Many bookish tourists visiting Paris head to Notre Dame to visit the wonderful Shakespeare & Company shop, with its towering shelves crammed with literary delights new and old. But what many people don’t realise when they think they’re walking in Hemingway’s footsteps is that this is the second incarnation of the iconic shop. The original Shakespeare & Company was on rue de l’Odeon and it was founded by the very fabulous Sylvia Beach.
Born in New Jersey, Sylvia travelled to Paris as a young girl in the years 1902 and 1905. The experience had a profound impact on her. During World War One she returned to France to volunteer for the allies, and ended up doing agricultural work in Touraine. When the war ended she travelled to Paris and opened a bookshop, which in 1921 moved to rue de l’Odeon.
That year, Valery Larbaud gave Sylvia a little model of Shakespeare’s cottage and some little green soldiers to guard it. They would, he said ‘protect the house of Shakespeare’.
The shop was a hit with the American expats who had flocked to Paris after the war. As they walked through its welcoming door to the room with its chessboard floor and scattered chairs, they could find the latest journals and reviews – Little Review, the Dial, the Transatlantic. They could browse the latest poetry, short story collections and novels from the writers who were creating modernism and surrealism in the Montparnasse cafes. And, more often than not, they could meet the writers themselves.
Sylvia said that her three great loves were Adrienne Monnier, James Joyce and Shakespeare & Company. It was the second love that led to her embarking on a journey that transformed Sylvia’s life and made her one of the most important women of the modernist project.
Joyce and Sylvia struck up a friendship during his visits to her shop. As their professional relationship developed, and Sylvia became more convinced than ever of Joyce’s genius, she became determined that his experimental modernist novel, Ulysses, should be published.
Jane Heap and Margaret Anderson (subjects for a later articles in this series!) had already attempted to publish excerpts of Ulysses in Little Review. It didn’t end well. The pair were found guilty under the obscenity laws and forced to pay a fine.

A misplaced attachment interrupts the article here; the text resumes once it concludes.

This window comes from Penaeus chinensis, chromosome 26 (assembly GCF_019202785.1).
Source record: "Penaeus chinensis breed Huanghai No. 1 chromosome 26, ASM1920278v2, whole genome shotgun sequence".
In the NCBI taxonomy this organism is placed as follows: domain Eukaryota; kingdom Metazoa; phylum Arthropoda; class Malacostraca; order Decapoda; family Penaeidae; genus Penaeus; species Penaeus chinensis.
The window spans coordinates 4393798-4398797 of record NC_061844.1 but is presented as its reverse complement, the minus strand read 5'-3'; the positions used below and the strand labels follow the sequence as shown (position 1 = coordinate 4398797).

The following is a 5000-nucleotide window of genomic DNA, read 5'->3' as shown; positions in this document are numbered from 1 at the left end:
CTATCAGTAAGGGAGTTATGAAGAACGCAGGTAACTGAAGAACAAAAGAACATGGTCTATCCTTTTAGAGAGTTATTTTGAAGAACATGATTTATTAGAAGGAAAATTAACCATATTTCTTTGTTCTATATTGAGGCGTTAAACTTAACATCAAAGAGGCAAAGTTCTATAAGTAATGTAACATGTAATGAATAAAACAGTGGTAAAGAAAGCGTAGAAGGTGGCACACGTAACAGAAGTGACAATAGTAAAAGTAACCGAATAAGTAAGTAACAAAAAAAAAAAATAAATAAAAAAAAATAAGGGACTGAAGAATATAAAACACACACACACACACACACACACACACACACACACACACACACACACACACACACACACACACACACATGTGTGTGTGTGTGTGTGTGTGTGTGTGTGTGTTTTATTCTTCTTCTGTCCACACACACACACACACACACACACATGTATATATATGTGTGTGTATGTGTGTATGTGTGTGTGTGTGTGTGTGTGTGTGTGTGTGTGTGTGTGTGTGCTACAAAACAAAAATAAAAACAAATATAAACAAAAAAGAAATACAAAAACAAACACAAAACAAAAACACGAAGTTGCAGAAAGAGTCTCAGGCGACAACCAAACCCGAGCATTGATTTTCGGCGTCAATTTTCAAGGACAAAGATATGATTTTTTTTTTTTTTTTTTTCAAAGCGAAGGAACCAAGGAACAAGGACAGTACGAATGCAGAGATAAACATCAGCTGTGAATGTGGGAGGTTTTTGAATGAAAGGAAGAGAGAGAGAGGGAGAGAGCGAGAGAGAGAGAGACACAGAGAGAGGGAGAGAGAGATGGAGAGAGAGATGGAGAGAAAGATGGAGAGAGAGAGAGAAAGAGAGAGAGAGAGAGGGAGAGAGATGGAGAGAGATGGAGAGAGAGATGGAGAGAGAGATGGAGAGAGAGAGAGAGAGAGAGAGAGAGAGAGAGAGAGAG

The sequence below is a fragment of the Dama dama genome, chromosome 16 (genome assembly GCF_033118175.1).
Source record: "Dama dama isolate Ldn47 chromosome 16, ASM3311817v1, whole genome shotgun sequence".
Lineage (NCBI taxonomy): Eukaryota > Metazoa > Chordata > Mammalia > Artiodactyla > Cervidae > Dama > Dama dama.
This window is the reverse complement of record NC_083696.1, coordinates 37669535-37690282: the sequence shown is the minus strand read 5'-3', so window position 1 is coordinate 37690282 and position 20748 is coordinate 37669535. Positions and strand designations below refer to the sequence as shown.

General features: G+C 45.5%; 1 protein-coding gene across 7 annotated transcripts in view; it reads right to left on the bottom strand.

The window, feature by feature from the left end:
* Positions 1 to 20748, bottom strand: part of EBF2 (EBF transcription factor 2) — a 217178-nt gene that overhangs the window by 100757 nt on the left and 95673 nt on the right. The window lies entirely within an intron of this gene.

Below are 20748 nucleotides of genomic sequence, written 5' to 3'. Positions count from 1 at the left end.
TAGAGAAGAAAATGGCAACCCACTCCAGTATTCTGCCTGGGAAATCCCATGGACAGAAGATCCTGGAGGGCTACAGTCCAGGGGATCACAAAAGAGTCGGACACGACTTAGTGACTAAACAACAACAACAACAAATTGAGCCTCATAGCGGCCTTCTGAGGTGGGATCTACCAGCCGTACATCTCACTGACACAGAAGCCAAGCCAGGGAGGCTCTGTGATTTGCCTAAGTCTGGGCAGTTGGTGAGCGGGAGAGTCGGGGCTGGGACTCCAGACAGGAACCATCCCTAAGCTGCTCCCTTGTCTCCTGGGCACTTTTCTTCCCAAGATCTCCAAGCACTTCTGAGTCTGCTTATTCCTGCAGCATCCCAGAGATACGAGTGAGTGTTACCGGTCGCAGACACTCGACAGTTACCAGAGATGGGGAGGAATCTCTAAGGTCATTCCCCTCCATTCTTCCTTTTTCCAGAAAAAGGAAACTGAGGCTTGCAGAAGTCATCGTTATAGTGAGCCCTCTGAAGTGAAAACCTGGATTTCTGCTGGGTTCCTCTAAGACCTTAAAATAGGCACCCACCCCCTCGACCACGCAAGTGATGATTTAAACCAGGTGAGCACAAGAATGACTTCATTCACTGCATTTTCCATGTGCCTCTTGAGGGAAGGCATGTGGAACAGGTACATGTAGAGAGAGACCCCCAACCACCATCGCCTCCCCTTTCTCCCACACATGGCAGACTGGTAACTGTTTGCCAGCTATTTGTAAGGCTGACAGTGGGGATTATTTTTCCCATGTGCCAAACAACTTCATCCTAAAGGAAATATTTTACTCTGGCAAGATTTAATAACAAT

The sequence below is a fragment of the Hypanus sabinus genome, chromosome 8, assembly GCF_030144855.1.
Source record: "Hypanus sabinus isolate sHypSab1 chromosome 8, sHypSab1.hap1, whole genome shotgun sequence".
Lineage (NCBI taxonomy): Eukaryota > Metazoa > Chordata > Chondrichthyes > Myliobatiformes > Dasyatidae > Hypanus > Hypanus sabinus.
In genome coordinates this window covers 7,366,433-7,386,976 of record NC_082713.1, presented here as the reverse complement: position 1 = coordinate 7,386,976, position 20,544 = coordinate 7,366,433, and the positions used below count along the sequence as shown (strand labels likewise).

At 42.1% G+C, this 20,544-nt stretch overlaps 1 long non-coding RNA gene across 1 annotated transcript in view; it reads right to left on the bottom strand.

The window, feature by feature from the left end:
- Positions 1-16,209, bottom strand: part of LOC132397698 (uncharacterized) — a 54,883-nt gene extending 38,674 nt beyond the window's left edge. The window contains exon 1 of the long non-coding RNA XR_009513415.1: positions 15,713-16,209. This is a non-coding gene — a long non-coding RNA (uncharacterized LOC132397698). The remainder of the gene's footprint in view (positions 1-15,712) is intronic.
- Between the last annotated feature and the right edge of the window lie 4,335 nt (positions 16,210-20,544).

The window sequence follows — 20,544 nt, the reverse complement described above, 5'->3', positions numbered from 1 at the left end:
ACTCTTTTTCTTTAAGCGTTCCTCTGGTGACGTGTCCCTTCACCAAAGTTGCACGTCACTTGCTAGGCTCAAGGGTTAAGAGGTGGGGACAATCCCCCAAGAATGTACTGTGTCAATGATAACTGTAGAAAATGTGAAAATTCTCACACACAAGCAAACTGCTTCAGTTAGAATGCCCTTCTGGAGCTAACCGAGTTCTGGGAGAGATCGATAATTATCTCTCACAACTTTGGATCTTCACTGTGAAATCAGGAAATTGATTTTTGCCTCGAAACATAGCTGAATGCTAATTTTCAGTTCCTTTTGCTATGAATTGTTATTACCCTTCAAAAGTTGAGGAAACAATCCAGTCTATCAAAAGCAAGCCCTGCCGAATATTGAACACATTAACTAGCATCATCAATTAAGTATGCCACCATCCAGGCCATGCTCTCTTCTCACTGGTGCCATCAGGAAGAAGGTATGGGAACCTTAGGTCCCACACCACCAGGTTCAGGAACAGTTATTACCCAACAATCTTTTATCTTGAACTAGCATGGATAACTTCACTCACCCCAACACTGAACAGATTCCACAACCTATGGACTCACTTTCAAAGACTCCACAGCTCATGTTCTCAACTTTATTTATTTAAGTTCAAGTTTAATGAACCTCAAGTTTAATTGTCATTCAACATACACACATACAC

Sylvia was not deterred by the news from the States. She poured all her energy into finding a publisher for her friend’s book. But despite her best efforts, Sylvia couldn’t find anyone willing to take the risk of publishing a book that already had so controversial a history. Instead, she decided to publish the book herself. It was a venture that would lead to unimaginable success for Joyce, and near ruin for Sylvia.
On 2nd February 1922, 1,000 copies of Ulysses appeared in the window of Shakespeare & Company from where it quickly became one of the most important books of 20th century literature.
Sylvia’s publishing of Ulysses was a huge feat against all odds, and an act of real faith in Joyce. But when the UK and US lifted their ban on Ulysses, and Joyce was offered a massive Random House deal, he tore up his old contract with Sylvia Beach.
Financially, Joyce was set for life. And after everything Sylvia had done for him, he never gave her a penny.
It was a huge betrayal. Sylvia had nearly gone bankrupt publishing Ulysses. She had risked losing her shop, and the stress had a terrible impact on her health. Eventually, Adrienne had to write to Joyce and tell him not to come back.
The financial burden of publishing Ulysses left the shop struggling. Writers like Andre Gide rallied around, doing free readings at Shakespeare & Company that brought in customers.
The shop remained open until 1940, when Germany occupied Paris. After the invasion, Sylvia angered a German officer by refusing to sell him her copy of Finnegan’s Wake. He threatened to confiscate her stock, close the shop and intern her. That night, Sylvia and her friends hid the entire contents of bookshop in the empty apartments above. There the stock remained until she welcomed Hemingway back to rue de l’Odeon when Paris was liberated in 1944.
Sylvia Beach died in 1962. She was an extraordinary woman who should be remembered for her vital role in promoting and celebrating the work of some of the most exciting and innovative artists and writers of her day. One can’t help but wonder what our understanding of modernism would be without Sylvia Beach’s “little bookshop” and her boundless passion for writing and writers.